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AuthorTopic: pc sound cards  (Read 1253 times)

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Offline kickstart

pc sound cards
« on: October 30, 2010, 12:24:32 AM »
Hi.

Im using sometimes applications like fruity loops, renoise and reason under a pendium d 3ghz with realtek onboard sound, i can ear some "claps" using this programs and isnt a clear sound. Can i improve it with a pci sound card like sb audigy?
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Offline ognix

Re: pc sound cards
« Reply #1 on: October 30, 2010, 01:05:38 AM »
Hello!
I don't understand what you mean with "claps", but I think that there shouldn't be.
In my opinion modern audio chipsets on PCs are not that bad, especially for playing (well, generally): we are not in the SoundBlaster 16 early days!  :)
But if you need more serious stuff for recording/digitizing sounds into your computer, or connecting to a better sound system (eg. a mini-studio), a better audio card is advisable.
SB Audigy are ok, but take a look also to M-Audio cards (pro and semi-pro); I own a Terratec DMX6fire, but I got problems with it, and Terratec does not provide any e-mail support or something (just by phone!)  :(
 

Offline Amiga_Nut

Re: pc sound cards
« Reply #2 on: October 30, 2010, 04:32:02 AM »
The sound quality on the analogue audio outputs is pretty dire on most PCs yes. The best thing to do is get a Dolby Digital cinema amp and use optical or coax digital out from the PC. Works a treat for me and most motherboards support either/or optical or coax digital out.
 

Offline Bif

Re: pc sound cards
« Reply #3 on: October 30, 2010, 08:15:42 AM »
Quote from: kickstart;588072
Hi.

Im using sometimes applications like fruity loops, renoise and reason under a pendium d 3ghz with realtek onboard sound, i can ear some "claps" using this programs and isnt a clear sound. Can i improve it with a pci sound card like sb audigy?


I doubt it's due to the quality of the sound card from what you are describing (claps). Unless your audio card has flaky drivers, likely you are running into audio output buffer under-runs because the CPU can't produce audio in time for the audio card. So a new audio card probably won't do you any good.

Have a look at any audio configuration screens in your applications and see if you can set things like buffer sizes larger, mix ahead values further, latency values higher, etc. Usually it's not strictly a lack of CPU power that is the problem but the CPU getting blocked out by other OS and apps for very short periods of time that prevents it from producing audio in time when using very small buffers.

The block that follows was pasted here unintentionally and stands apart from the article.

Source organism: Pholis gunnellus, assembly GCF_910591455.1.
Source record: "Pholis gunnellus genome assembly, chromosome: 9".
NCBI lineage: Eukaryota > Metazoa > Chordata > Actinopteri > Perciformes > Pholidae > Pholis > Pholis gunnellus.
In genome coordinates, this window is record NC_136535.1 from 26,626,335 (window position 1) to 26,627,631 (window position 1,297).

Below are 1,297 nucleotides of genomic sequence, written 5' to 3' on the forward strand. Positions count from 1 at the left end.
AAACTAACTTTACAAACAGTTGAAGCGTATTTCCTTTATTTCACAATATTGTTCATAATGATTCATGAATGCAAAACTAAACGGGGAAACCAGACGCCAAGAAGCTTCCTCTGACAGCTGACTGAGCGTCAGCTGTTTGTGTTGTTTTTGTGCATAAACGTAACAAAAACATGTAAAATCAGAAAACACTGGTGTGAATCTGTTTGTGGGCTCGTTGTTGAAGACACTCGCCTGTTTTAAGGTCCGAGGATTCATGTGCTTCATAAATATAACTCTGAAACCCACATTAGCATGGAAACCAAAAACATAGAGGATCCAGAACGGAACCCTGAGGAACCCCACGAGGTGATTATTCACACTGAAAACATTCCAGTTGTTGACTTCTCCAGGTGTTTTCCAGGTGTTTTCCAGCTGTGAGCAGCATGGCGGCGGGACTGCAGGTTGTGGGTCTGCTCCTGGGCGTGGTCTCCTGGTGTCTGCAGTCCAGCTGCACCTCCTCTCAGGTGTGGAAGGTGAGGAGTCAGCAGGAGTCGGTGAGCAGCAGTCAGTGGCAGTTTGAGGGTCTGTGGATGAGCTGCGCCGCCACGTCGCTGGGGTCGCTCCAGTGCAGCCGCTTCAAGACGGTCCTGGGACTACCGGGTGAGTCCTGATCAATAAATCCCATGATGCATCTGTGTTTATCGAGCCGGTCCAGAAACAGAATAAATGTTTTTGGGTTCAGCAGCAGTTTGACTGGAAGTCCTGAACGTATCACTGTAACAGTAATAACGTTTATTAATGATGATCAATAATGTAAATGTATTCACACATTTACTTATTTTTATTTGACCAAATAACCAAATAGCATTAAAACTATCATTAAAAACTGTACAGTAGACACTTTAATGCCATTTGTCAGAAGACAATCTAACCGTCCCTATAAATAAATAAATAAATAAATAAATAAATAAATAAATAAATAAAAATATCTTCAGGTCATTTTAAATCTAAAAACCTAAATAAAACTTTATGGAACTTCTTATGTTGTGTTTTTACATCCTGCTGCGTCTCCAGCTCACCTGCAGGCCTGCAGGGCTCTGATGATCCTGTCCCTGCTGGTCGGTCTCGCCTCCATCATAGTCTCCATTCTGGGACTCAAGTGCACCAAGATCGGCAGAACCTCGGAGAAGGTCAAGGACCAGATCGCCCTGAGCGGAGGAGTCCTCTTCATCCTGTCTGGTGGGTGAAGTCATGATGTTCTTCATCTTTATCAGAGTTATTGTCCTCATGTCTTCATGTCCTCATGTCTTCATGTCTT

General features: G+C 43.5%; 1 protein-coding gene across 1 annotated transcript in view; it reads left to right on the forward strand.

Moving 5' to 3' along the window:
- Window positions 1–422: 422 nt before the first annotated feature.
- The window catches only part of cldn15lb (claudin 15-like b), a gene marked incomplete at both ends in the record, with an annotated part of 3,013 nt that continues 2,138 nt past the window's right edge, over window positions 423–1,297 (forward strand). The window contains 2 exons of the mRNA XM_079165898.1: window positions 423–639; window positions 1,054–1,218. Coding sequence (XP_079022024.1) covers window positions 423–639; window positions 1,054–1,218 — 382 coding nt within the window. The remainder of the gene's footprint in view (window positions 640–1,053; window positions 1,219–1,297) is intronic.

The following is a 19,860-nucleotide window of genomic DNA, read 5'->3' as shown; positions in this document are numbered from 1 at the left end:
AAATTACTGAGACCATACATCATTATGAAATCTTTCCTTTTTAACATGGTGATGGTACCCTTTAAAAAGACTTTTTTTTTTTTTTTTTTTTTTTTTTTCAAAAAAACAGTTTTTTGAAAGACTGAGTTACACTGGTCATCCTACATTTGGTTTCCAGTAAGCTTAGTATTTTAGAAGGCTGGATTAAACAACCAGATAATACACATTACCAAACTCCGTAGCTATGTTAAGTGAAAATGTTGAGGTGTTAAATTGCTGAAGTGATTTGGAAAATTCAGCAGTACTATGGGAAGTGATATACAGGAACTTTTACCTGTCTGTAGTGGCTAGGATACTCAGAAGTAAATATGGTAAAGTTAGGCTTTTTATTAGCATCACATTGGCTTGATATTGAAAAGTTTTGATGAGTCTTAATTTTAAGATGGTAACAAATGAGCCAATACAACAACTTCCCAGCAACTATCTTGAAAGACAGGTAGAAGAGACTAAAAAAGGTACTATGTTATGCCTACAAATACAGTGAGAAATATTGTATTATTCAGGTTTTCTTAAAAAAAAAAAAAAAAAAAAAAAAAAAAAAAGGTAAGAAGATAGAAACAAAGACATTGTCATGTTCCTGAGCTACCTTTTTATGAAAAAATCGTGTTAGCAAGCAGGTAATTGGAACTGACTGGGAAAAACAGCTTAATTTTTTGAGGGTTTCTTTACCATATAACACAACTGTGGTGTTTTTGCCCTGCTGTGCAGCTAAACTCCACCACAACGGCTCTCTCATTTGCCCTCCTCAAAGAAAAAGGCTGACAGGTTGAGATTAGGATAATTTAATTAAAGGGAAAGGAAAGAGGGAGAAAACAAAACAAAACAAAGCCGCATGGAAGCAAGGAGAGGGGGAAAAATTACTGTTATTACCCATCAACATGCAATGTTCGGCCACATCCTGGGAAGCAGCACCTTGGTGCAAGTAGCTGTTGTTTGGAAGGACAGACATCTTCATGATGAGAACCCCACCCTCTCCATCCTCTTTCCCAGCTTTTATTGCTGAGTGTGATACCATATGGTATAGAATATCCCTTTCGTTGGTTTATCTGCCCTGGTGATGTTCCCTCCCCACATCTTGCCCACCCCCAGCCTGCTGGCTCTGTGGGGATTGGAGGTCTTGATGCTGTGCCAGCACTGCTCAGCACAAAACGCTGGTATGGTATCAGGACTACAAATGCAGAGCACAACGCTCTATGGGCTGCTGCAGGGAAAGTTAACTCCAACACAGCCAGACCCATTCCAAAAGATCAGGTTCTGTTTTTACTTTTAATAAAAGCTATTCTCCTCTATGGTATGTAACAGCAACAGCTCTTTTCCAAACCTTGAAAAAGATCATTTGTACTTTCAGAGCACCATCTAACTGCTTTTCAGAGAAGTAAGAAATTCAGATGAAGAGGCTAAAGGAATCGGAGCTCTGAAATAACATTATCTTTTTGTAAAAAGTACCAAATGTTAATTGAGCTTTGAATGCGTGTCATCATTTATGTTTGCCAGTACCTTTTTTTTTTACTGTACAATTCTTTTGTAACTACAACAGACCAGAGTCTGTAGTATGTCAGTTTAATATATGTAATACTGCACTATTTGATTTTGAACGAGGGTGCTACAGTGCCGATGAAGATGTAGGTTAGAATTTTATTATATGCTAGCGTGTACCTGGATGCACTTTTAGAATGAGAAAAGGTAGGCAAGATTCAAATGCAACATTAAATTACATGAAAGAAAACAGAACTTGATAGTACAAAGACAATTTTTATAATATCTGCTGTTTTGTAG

Offline spirantho

Re: pc sound cards
« Reply #4 on: October 30, 2010, 09:15:55 AM »
Be careful about digital output - a lot of soundcards don't support realtime encoding, so they'll output a DTS/DD stream from a DVD, but won't give you anything useful otherwise. You need a soundcard that supports realtime DD/DTS encoding if you want surround sound on a PC through a digital connection. I think the more expensive SoundBlaster cards do this now, don't know about other makes.
--
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Offline Ral-Clan

Re: pc sound cards
« Reply #5 on: October 30, 2010, 05:50:03 PM »
Quote from: Amiga_Nut;588095
The sound quality on the analogue audio outputs is pretty dire on most PCs yes. The best thing to do is get a Dolby Digital cinema amp and use optical or coax digital out from the PC. Works a treat for me and most motherboards support either/or optical or coax digital out.

No, I don't think the original poster wants a PC card that one would use for home theatre or gaming if he's using music recording applications.

What he wants is a low-latency pro or semi-pro audio card made for home recording / studio recording applications.  M-Audio makes good cheap cards like this: the "Delta" or "Audiophile" line.

http://www.m-audio.com/products/en_us/Audiophile2496.html

But before all of this, I would try playing with the audio buffer settings in your computer's audio software.  Try playing with the audio buffer settings in Fruity Loops or whatever music software you are using.  Also make sure the audio driver selected in these applications is ASIO or ASIO compliant.

http://rainrecording.com/pro/software/adjusting-pci-latency/

Also download the driver ASIO4ALL.  It gives ASIO ability to commercial sound cards (i.e. non-pro sound cards like the one on your motherboard) and may cure your problem (along with the buffer settings mentioned above).

http://www.asio4all.com/
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Offline kickstart

Re: pc sound cards
« Reply #6 on: October 30, 2010, 10:41:45 PM »
Quote from: Bif;588112
I doubt it's due to the quality of the sound card from what you are describing (claps). Unless your audio card has flaky drivers, likely you are running into audio output buffer under-runs because the CPU can't produce audio in time for the audio card. So a new audio card probably won't do you any good.

Have a look at any audio configuration screens in your applications and see if you can set things like buffer sizes larger, mix ahead values further, latency values higher, etc. Usually it's not strictly a lack of CPU power that is the problem but the CPU getting blocked out by other OS and apps for very short periods of time that prevents it from producing audio in time when using very small buffers.


Maybe you have the best answer, im using default configurations, ill try to increase the buffers.

@all

The "claps" are like saturations in the output sound but cpu isnt worked at full percentage, this claps increase when im using a midi instrument and try to play live.

Thaks to all for the answers.
a1200 060